By Rohan Gaiswinkler and Peter Johnston
DARWIN — In a tragic event which puts the Northern Territory's mandatory sentencing laws under the national and international spotlight, a 15-year-old Aboriginal boy committed suicide here on February 10, while serving a mandatory 28-day prison sentence.
He was imprisoned at the Don Dale Juvenile Detention Centre for stealing pens, pencils, paints and textas, which the court was told were worth less than $50.
Under the Northern Territory's mandatory sentencing regime, any person over the age of 17 found guilty of a relevant property offence is liable to a mandatory minimum sentence of 14 days' imprisonment for the first offence, 90 days' imprisonment for one prior conviction, and one year's imprisonment for two prior convictions.
Any person aged 15 or 16 found guilty of a relevant property offence is liable to a mandatory minimum sentence of 28 days' detention for one prior conviction.
However the Central Australian Youth Justice Coalition has pointed out "The current scheme remains riddled with anomalies, despite attempts to clarify the law by the courts, and to correct it by the legislature. For example, a youth who has previously been found guilty of a property offence committed when he was 15 years old, and who then commits a second offence, is required to serve 28 days in detention if he is under 17, but only 14 days in prison if he is over 17."
Three hundred people gathered outside the Darwin magistrate's court on February 11 in an emotion-charged vigil to mourn the death and protest against the vengeful and draconian legislation.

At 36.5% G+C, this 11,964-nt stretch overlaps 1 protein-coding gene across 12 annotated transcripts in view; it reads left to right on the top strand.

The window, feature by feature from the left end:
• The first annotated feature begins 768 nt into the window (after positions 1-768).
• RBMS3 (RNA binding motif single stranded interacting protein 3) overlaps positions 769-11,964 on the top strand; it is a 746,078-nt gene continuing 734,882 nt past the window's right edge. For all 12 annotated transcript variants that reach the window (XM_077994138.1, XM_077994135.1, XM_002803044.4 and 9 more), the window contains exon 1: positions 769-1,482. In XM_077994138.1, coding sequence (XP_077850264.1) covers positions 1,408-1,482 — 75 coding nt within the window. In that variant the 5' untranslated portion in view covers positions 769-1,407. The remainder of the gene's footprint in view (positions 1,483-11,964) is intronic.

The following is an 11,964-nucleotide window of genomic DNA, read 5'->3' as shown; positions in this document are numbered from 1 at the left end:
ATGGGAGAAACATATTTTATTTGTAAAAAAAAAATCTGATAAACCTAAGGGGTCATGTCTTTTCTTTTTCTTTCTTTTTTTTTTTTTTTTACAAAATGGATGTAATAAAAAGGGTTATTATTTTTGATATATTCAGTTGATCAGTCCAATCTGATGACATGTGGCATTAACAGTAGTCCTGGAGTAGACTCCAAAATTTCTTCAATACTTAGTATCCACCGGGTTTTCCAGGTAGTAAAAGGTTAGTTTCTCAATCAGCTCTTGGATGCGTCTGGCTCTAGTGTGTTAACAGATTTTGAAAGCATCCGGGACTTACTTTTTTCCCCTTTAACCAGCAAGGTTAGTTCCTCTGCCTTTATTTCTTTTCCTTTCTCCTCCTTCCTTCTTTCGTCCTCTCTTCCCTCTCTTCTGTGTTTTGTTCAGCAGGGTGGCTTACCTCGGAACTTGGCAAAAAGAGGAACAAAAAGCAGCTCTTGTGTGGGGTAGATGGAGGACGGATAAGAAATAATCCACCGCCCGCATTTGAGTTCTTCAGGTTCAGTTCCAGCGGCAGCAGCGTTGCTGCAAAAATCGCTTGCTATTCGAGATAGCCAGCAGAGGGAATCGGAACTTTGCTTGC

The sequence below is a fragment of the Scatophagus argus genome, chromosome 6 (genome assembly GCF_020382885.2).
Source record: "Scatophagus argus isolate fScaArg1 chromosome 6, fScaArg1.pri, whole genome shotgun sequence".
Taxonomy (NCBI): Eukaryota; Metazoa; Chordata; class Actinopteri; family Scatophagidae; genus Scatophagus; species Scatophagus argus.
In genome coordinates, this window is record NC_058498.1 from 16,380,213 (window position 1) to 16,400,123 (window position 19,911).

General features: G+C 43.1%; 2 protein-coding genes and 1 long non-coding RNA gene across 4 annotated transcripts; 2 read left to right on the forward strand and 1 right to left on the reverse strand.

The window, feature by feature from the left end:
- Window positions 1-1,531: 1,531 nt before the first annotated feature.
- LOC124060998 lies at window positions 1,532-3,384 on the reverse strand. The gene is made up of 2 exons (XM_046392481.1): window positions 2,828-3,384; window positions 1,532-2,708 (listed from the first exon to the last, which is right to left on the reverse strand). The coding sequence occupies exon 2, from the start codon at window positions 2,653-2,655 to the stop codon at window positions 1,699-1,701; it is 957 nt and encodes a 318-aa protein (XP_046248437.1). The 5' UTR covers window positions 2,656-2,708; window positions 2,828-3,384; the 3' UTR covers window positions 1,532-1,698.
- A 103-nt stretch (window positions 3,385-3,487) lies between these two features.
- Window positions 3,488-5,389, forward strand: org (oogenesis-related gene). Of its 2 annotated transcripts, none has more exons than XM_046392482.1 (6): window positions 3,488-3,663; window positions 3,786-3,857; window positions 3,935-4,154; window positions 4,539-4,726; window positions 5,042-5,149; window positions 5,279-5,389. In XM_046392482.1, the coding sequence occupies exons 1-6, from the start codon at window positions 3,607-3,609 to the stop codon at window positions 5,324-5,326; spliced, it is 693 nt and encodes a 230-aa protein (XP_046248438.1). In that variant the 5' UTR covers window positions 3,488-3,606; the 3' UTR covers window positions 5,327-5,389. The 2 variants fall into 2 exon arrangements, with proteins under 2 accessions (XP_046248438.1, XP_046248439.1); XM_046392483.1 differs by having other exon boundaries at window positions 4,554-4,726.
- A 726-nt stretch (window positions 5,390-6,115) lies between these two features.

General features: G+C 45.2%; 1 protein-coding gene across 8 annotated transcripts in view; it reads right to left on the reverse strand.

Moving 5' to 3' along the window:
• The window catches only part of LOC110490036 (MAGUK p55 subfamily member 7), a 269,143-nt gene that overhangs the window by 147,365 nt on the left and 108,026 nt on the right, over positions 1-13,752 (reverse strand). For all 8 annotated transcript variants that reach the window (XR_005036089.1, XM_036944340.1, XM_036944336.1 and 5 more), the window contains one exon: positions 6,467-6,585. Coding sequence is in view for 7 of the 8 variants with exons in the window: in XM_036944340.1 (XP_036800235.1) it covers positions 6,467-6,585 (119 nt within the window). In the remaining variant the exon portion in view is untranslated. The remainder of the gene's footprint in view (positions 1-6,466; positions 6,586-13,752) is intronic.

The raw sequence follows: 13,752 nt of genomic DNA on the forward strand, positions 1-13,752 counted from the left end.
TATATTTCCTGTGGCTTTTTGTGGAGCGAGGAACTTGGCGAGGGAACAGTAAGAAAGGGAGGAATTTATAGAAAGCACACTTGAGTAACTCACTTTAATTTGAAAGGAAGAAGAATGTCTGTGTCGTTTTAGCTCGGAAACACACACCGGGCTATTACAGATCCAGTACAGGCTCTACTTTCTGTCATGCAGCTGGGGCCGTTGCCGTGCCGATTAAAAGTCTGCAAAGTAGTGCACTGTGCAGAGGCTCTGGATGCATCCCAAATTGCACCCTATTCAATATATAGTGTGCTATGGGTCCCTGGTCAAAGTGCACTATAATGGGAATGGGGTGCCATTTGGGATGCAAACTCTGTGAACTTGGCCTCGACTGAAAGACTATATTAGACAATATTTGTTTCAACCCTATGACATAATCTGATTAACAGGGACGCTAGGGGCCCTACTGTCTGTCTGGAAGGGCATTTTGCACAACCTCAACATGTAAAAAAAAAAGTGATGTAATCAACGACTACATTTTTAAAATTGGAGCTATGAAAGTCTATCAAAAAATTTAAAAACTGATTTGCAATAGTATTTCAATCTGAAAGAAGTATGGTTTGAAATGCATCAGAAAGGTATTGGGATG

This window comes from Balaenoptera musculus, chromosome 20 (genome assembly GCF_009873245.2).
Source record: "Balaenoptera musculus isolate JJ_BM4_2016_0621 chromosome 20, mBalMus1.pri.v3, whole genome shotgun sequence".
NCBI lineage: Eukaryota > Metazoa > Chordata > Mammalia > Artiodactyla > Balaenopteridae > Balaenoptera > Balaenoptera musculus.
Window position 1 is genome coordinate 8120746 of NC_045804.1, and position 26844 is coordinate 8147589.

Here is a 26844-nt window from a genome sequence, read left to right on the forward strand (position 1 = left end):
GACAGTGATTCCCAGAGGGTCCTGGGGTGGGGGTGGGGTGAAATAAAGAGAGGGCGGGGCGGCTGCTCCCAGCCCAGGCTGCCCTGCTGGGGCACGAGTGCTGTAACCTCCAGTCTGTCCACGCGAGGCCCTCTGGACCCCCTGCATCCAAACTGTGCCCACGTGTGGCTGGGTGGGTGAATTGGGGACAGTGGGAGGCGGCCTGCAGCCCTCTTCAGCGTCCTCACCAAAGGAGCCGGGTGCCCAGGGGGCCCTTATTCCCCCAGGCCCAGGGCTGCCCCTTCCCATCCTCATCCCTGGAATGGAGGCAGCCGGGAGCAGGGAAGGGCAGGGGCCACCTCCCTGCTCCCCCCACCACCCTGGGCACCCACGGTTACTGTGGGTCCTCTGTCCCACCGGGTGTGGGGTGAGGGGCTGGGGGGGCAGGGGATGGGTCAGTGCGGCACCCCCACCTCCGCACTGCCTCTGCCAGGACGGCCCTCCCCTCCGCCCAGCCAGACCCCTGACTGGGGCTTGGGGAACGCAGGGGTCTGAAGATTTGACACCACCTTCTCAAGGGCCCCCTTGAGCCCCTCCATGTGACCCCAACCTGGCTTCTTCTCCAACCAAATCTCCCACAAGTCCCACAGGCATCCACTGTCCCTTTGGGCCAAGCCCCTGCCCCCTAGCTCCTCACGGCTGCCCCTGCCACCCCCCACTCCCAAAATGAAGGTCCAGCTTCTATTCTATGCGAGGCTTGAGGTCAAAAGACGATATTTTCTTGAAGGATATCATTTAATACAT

John Weluk of the Miwatj Regional Council told the crowd that the boy's death was avoidable and that the offence should have been dealt with under Aboriginal customary law.
John Ah Kit, territory member for Arnhem, announced a public rally which will take place on the February 22, at noon in Raintree Park.
"Mandatory sentencing is reactionary and racist", said Jo Ellis, a Resistance activist attending the rally. "The Country Liberal Party government pushed it through parliament with full knowledge that Aboriginal people would be disproportionately affected by it."
Mandatory sentencing legislation contradicts the findings of the Royal Commission into Aboriginal Deaths in Custody, which stated that imprisonment should be a punishment of last resort when sentencing Aboriginal people.
In March, the president of the Law Council of Australia, Fabian Dixon, in a letter of protest to the NT government, described the legislation as "harsh", "unfair", "ineffective", and "draconian".
The Law Council, which represents approximately 35,000 practising lawyers, strongly opposes mandatory sentencing.
Dixon said "the legislation removes the discretion of the courts to decide a penalty which fits the individual circumstances of the crime and the offender. To prevent the courts from making such decisions is a very dangerous path for justice to tread.
"This legislation has led to many people being imprisoned for trifling offences, for example, 14 days' gaol for the theft of a can of beer. It is ridiculous that people are being gaoled for such minor offences, particularly where they have had no prior convictions.
"Research has shown that mandatory sentencing has had little effect on the existing pattern of unlawful entry offences in the Darwin region, and has caused little change in public perception of property-targeted offences.
"In short, the statistics completely rebut any argument that mandatory sentencing legislation is being effective in deterring offenders or reducing recidivism rates."